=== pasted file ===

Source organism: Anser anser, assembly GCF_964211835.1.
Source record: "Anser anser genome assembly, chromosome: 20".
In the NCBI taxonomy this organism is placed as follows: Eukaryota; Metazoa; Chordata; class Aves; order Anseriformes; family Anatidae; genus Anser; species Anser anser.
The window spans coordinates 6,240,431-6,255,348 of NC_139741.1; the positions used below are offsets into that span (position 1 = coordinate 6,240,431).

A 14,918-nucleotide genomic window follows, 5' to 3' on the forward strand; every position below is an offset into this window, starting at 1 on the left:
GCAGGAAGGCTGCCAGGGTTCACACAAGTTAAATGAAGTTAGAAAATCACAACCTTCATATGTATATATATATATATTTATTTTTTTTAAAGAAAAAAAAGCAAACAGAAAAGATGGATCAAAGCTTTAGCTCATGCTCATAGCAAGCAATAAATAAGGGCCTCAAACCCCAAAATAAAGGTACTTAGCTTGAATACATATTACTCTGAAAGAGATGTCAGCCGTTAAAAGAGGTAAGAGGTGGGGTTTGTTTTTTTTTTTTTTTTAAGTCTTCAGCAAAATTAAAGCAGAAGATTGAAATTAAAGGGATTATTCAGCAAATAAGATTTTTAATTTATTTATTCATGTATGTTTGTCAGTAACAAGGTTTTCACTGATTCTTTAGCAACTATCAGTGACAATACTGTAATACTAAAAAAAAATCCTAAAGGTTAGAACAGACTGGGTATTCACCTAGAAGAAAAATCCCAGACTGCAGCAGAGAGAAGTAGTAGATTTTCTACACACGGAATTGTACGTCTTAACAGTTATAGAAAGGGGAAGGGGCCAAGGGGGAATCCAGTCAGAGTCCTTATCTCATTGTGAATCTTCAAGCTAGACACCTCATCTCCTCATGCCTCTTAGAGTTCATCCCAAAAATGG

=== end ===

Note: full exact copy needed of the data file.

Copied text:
Source organism: Anser anser, assembly GCF_964211835.1.
Source record: "Anser anser genome assembly, chromosome: 20".
In the NCBI taxonomy this organism is placed as follows: Eukaryota; Metazoa; Chordata; class Aves; order Anseriformes; family Anatidae; genus Anser; species Anser anser.
The window spans coordinates 6,240,431-6,255,348 of NC_139741.1; the positions used below are offsets into that span (position 1 = coordinate 6,240,431).

A 14,918-nucleotide genomic window follows, 5' to 3' on the forward strand; every position below is an offset into this window, starting at 1 on the left:
GCAGGAAGGCTGCCAGGGTTCACACAAGTTAAATGAAGTTAGAAAATCACAACCTTCATATGTATATATATATATATTTATTTTTTTTAAAGAAAAAAAAGCAAACAGAAAAGATGGATCAAAGCTTTAGCTCATGCTCATAGCAAGCAATAAATAAGGGCCTCAAACCCCAAAATAAAGGTACTTAGCTTGAATACATATTACTCTGAAAGAGATGTCAGCCGTTAAAAGAGGTAAGAGGTGGGGTTTGTTTTTTTTTTTTTTTTAAGTCTTCAGCAAAATTAAAGCAGAAGATTGAAATTAAAGGGATTATTCAGCAAATAAGATTTTTAATTTATTTATTCATGTATGTTTGTCAGTAACAAGGTTTTCACTGATTCTTTAGCAACTATCAGTGACAATACTGTAATACTAAAAAAAAATCCTAAAGGTTAGAACAGACTGGGTATTCACCTAGAAGAAAAATCCCAGACTGCAGCAGAGAGAAGTAGTAGATTTTCTACACACGGAATTGTACGTCTTAACAGTTATAGAAAGGGGAAGGGGCCAAGGGGGAATCCAGTCAGAGTCCTTATCTCATTGTGAATCTTCAAGCTAGACACCTCATCTCCTCATGCCTCTTAGAGTTCATCCCAAAAATGG